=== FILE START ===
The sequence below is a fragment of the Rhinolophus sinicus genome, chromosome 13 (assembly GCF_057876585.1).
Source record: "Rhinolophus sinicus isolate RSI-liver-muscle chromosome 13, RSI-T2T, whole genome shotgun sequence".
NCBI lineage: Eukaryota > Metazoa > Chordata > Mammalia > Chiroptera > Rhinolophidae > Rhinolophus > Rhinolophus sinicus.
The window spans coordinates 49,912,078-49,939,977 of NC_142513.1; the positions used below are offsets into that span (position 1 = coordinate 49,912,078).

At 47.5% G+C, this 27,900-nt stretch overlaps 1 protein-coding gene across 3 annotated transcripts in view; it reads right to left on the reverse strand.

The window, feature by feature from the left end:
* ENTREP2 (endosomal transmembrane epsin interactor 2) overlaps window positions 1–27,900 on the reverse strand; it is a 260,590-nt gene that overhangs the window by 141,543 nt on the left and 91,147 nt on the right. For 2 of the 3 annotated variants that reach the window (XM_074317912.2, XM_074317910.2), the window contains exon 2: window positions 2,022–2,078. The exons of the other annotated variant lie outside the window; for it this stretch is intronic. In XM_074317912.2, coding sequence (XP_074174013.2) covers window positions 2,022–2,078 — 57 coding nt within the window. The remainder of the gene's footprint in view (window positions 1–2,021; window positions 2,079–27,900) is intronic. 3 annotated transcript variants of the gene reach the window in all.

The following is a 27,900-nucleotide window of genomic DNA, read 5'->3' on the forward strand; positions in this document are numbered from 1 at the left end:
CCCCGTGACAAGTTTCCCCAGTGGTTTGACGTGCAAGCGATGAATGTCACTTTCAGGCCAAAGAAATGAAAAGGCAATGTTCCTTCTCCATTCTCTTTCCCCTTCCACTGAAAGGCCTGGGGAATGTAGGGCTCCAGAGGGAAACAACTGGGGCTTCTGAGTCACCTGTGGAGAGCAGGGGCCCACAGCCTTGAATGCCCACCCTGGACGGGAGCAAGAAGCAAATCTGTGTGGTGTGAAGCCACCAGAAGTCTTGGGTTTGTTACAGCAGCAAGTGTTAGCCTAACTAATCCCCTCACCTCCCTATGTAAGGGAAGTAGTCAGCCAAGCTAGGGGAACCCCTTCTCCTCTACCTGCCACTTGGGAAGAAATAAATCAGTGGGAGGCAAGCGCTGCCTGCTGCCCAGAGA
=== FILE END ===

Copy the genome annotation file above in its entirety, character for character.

The sequence below is a fragment of the Rhinolophus sinicus genome, chromosome 13 (assembly GCF_057876585.1).
Source record: "Rhinolophus sinicus isolate RSI-liver-muscle chromosome 13, RSI-T2T, whole genome shotgun sequence".
NCBI lineage: Eukaryota > Metazoa > Chordata > Mammalia > Chiroptera > Rhinolophidae > Rhinolophus > Rhinolophus sinicus.
The window spans coordinates 49,912,078-49,939,977 of NC_142513.1; the positions used below are offsets into that span (position 1 = coordinate 49,912,078).

At 47.5% G+C, this 27,900-nt stretch overlaps 1 protein-coding gene across 3 annotated transcripts in view; it reads right to left on the reverse strand.

The window, feature by feature from the left end:
* ENTREP2 (endosomal transmembrane epsin interactor 2) overlaps window positions 1–27,900 on the reverse strand; it is a 260,590-nt gene that overhangs the window by 141,543 nt on the left and 91,147 nt on the right. For 2 of the 3 annotated variants that reach the window (XM_074317912.2, XM_074317910.2), the window contains exon 2: window positions 2,022–2,078. The exons of the other annotated variant lie outside the window; for it this stretch is intronic. In XM_074317912.2, coding sequence (XP_074174013.2) covers window positions 2,022–2,078 — 57 coding nt within the window. The remainder of the gene's footprint in view (window positions 1–2,021; window positions 2,079–27,900) is intronic. 3 annotated transcript variants of the gene reach the window in all.

The following is a 27,900-nucleotide window of genomic DNA, read 5'->3' on the forward strand; positions in this document are numbered from 1 at the left end:
CCCCGTGACAAGTTTCCCCAGTGGTTTGACGTGCAAGCGATGAATGTCACTTTCAGGCCAAAGAAATGAAAAGGCAATGTTCCTTCTCCATTCTCTTTCCCCTTCCACTGAAAGGCCTGGGGAATGTAGGGCTCCAGAGGGAAACAACTGGGGCTTCTGAGTCACCTGTGGAGAGCAGGGGCCCACAGCCTTGAATGCCCACCCTGGACGGGAGCAAGAAGCAAATCTGTGTGGTGTGAAGCCACCAGAAGTCTTGGGTTTGTTACAGCAGCAAGTGTTAGCCTAACTAATCCCCTCACCTCCCTATGTAAGGGAAGTAGTCAGCCAAGCTAGGGGAACCCCTTCTCCTCTACCTGCCACTTGGGAAGAAATAAATCAGTGGGAGGCAAGCGCTGCCTGCTGCCCAGAGA